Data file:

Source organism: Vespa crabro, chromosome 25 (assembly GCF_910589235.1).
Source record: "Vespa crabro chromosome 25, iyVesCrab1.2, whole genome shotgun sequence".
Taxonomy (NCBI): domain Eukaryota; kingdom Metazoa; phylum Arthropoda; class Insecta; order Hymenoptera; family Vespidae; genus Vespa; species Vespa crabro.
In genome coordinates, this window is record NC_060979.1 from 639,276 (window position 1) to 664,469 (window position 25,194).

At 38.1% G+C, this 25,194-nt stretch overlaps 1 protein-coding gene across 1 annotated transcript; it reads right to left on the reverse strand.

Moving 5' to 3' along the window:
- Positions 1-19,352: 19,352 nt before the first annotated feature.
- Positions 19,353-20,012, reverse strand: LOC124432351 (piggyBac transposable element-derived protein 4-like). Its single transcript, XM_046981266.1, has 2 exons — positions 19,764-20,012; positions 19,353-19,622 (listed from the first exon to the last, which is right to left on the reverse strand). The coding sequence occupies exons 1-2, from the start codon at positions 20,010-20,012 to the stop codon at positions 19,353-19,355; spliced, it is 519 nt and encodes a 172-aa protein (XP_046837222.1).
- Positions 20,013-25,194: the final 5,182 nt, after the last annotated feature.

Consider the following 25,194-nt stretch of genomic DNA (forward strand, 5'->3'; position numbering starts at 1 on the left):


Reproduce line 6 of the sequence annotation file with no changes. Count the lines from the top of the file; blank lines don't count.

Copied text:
Moving 5' to 3' along the window: